Nightmares After Trauma
How nightmares in PTSD differ from regular nightmares
Posted Mar 30, 2016
PTSD is a psychological disorder that may develop after a traumatic experience, and it is characterized by one symptom that is particularly unique, called “re-experiencing”, or more commonly, "flashbacks." This is when the memory of a trauma is involuntarily recalled, usually triggered by cues in the environment that are somehow associated with the trauma. These intrusive trauma memories can be remarkably vivid, overwhelmingly emotional, and are experienced as if they were really happening right then and there.
Re-experiencing also occurs in the form of posttraumatic nightmares, considered a “hallmark” of the disorder (Ross, Ball, Sullivan, & Caroff, 1989). Posttraumatic nightmares are generally defined as threatening or frightening dreams that awaken a dreamer and may be marked by any intense negative emotion, such as fear, anger, or even sadness. These nightmares cause significant distress (both during the dream and after awakening) and may occur several times a week. One study of sexual assault survivors with PTSD found a nightmare frequency of greater than five per week (Krakow et al., 2002).
In general, posttraumatic nightmares are more intense than regular dreams and are similar to waking flashback memories; they contain replays of the actual traumatic event and more scenes of death and violence than normal dreams (Esposito, Benitez, Barza, & Mellman, 1999). At least 50 percent of PTSD patients suffer from re-experiencing nightmares that incorporate clear elements or even contain exact replications of a traumatic event (termed "replicative nightmares"). Another 20 to 25 percent of PTSD patients experience posttraumatic nightmares that are not an exact replay of a trauma memory, but are still often symbolically or indirectly related to the traumatic event (Wilmer, 1996).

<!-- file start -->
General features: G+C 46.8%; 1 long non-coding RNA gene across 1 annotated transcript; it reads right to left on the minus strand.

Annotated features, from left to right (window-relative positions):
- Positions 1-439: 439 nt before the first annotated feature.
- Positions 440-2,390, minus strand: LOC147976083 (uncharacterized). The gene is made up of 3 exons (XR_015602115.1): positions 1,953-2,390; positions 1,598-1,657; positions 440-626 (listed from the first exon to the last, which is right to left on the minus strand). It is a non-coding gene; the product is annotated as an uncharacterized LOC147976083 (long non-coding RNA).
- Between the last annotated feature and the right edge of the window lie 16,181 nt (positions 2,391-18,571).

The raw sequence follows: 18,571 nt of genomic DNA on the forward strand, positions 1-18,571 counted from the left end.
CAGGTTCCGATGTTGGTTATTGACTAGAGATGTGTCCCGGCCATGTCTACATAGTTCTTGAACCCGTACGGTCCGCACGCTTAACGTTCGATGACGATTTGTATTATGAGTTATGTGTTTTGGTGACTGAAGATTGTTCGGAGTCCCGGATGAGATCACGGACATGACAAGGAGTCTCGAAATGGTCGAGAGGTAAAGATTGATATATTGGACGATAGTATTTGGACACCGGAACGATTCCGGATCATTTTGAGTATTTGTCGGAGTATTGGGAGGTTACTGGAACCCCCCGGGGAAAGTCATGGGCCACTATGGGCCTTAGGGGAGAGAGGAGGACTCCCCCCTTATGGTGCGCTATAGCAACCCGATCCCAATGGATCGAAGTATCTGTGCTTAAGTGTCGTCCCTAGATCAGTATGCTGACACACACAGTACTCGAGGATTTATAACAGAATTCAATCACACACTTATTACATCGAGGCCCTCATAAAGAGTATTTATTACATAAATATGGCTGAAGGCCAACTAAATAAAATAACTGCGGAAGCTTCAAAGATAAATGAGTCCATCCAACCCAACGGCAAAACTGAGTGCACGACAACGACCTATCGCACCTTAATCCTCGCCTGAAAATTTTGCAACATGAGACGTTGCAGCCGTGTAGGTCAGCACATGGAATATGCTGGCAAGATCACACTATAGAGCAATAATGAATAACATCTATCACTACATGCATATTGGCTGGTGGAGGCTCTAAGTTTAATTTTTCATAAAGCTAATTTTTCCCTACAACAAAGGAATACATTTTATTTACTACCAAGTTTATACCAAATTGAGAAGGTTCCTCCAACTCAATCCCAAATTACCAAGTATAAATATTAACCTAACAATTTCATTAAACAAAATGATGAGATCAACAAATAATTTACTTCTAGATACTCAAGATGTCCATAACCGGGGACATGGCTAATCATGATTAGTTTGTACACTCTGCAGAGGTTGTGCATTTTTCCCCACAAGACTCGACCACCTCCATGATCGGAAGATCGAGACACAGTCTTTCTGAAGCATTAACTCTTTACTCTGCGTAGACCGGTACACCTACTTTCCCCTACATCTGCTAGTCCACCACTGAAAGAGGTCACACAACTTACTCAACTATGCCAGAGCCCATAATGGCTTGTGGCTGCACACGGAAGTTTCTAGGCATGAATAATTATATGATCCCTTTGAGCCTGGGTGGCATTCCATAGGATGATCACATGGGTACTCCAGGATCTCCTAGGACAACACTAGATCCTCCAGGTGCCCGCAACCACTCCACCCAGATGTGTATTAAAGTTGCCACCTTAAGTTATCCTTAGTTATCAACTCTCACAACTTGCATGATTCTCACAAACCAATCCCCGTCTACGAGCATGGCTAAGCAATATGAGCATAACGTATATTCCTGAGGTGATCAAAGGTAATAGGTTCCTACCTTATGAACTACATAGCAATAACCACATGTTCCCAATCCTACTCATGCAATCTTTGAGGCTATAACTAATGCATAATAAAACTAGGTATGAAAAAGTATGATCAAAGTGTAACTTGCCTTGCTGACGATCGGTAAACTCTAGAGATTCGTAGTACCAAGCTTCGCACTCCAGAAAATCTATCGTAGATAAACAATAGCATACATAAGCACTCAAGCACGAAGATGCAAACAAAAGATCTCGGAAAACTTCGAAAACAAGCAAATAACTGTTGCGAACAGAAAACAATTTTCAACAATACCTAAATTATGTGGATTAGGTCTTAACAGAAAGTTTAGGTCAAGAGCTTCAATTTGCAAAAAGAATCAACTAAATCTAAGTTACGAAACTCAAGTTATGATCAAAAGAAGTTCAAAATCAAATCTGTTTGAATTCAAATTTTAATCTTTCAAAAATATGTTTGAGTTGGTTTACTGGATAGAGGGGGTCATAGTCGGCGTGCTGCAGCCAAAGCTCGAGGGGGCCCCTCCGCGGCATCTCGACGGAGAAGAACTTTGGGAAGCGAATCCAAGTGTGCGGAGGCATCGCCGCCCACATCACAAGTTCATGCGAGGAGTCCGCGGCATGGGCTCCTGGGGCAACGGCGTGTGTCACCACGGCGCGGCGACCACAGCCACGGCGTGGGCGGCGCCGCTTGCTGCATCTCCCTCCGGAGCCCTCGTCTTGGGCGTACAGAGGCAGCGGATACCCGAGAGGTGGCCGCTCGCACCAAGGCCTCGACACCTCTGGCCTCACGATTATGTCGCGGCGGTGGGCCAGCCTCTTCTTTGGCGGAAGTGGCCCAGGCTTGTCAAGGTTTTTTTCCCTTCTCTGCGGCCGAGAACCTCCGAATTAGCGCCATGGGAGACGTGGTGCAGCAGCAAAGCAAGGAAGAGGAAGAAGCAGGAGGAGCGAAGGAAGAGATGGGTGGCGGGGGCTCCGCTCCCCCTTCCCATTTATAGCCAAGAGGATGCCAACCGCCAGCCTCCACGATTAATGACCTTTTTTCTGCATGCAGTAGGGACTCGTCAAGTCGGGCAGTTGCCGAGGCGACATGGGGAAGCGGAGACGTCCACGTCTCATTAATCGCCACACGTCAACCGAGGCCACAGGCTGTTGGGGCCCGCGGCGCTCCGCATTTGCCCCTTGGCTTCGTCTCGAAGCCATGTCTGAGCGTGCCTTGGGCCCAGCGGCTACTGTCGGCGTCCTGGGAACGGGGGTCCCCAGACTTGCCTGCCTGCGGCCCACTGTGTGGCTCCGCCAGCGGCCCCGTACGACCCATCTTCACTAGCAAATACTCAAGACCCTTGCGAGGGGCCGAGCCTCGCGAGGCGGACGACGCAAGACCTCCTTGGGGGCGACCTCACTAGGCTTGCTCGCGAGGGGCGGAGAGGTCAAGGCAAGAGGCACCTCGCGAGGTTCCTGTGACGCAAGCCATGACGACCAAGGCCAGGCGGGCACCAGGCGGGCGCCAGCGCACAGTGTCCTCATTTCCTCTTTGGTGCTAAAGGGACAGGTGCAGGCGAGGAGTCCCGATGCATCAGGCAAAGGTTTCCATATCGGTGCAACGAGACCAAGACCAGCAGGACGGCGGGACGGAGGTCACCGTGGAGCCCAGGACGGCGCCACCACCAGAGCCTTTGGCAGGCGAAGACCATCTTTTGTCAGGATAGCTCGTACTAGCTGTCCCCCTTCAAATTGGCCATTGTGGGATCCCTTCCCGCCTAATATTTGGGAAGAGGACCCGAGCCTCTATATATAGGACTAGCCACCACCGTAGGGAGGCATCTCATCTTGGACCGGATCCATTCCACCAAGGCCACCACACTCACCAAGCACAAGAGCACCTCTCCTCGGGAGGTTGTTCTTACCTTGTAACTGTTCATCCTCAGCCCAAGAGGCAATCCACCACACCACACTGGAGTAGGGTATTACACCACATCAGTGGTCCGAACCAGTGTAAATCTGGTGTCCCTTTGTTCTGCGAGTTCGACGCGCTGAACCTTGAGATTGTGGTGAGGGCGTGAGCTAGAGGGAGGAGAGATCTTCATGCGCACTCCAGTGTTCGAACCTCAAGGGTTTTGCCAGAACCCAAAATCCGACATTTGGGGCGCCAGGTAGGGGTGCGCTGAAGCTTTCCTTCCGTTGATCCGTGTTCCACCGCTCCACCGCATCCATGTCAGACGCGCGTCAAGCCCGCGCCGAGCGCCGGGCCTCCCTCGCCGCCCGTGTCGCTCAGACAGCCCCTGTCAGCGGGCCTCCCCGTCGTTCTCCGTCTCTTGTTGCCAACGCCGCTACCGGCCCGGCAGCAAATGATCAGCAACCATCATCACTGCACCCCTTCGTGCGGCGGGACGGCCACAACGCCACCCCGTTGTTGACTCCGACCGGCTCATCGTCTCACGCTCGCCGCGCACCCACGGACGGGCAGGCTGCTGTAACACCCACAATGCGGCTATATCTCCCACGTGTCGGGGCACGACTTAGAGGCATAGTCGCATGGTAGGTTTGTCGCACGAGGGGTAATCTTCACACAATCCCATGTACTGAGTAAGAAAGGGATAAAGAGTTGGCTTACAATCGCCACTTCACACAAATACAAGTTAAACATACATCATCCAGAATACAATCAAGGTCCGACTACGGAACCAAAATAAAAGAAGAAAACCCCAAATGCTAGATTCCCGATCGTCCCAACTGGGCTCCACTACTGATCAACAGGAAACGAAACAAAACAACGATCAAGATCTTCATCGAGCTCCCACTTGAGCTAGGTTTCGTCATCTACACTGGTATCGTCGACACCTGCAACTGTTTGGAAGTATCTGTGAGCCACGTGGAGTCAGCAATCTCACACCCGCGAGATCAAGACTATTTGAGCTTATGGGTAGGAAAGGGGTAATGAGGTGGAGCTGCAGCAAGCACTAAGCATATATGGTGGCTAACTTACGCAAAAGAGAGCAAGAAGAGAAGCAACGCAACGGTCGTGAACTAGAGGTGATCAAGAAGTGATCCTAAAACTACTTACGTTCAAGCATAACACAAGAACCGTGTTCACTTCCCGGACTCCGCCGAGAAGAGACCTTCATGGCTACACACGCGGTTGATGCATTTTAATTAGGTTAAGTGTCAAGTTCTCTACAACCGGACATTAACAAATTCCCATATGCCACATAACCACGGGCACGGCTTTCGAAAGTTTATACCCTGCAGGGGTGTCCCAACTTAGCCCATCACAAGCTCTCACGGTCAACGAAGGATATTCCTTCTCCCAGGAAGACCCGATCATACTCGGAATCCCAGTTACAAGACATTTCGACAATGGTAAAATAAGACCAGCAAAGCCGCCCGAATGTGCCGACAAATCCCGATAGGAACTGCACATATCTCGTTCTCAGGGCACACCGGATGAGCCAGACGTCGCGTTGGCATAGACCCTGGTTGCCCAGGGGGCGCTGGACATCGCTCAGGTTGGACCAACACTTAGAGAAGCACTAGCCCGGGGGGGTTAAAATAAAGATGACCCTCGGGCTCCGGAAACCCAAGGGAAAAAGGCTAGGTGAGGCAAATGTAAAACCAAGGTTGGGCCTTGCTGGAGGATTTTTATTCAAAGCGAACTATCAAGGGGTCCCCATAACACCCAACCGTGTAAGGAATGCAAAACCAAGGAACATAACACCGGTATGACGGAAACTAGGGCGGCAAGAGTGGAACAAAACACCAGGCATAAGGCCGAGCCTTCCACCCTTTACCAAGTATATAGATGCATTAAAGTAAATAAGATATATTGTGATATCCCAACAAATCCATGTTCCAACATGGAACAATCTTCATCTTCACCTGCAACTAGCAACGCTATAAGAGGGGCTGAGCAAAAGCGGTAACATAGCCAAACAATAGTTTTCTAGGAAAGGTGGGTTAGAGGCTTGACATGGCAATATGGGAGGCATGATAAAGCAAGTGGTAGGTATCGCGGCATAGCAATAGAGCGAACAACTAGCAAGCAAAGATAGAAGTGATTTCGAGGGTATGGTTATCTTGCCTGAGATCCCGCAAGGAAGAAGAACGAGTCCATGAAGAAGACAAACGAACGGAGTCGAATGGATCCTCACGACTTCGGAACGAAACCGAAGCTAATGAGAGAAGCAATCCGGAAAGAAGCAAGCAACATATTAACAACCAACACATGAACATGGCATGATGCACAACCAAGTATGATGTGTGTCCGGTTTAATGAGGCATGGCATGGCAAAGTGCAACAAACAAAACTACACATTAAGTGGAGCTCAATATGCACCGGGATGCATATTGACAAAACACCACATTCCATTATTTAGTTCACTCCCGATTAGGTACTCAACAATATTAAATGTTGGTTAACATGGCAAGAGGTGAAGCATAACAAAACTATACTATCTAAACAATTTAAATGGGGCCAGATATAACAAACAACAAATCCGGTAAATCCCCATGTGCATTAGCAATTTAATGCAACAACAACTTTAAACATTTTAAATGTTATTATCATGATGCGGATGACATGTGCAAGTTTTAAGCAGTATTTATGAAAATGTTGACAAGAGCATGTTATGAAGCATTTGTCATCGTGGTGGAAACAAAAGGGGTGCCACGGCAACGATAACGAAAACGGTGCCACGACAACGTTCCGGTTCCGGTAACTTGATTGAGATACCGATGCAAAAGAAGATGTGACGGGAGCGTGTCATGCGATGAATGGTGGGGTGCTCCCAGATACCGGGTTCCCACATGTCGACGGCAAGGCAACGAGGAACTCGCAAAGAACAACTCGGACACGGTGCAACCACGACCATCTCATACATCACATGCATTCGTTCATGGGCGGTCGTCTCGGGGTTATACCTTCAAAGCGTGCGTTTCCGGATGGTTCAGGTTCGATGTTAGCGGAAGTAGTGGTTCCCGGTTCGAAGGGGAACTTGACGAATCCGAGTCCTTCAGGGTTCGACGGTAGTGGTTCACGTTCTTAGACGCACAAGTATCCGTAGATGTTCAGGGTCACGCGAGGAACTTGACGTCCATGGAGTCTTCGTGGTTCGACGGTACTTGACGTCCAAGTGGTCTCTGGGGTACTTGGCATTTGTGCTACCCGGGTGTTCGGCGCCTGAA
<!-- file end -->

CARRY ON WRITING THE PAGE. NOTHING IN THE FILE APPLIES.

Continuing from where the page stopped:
One study examined patients 40 years after a traumatic event and found that patients with replicative nightmares had worse symptoms than patients with non-replicative nightmares (Schreuder, Kleijn, and Rooijmans, 2000). Another study found that trauma survivors who develop PTSD have more replicative nightmares than trauma survivors who do not develop PTSD (Wittmann et al., 2006). Thus, it seems that replicative nightmares are correlated with the development and severity of PTSD.
The question remains whether posttraumatic nightmares may be adaptive over time; if they are, we would expect them to become less distressful over time as symptoms improve (Phelps, Forbes, & Creamer, 2008). Even in the general population, having recurrent dreams (see previous post) is associated with higher levels of distress and lower psychological well-being (Zadra, O'Brien, & Donderi, 1997). It seems that recurrent bad dreams or nightmares are revealing some unresolved conflict that keeps replaying during sleep. However, the cessation of a recurrent dream is associated with increased psychological well-being, suggesting that successful resolution or adaptation to the conflict has occurred and the nightmare is no longer necessary (Zadra, 1996). Unfortunately, in some cases, replicative nightmares may persist decades after a trauma.
That being said, targeted treatment of nightmares in PTSD is associated with relief from all symptoms. One recent treatment approach focuses on integrating trauma memories through a waking visualization technique called Visual Kinesthetic Dissociation. In this technique, therapists ask their patients to mentally replay a trauma memory in a variety of 'safe' ways, i.e., as a black-and-white film they are watching in a movie theater, or even further, to imagine watching themselves in a movie theater watching a film of the trauma memory (in black and white, or backwards, in slow motion, etc.) (Gray & Liotta, 2012). This procedure may allow the activation and integration of emotional memories while keeping the emotions and distress at a safe distance.
Research on this technique is currently actively recruiting participants, for more information see researchandrecognition.org
Facebook image: Gorodenkoff/Shutterstock
LinkedIn image: Marcos Mesa Sam Wordley/Shutterstock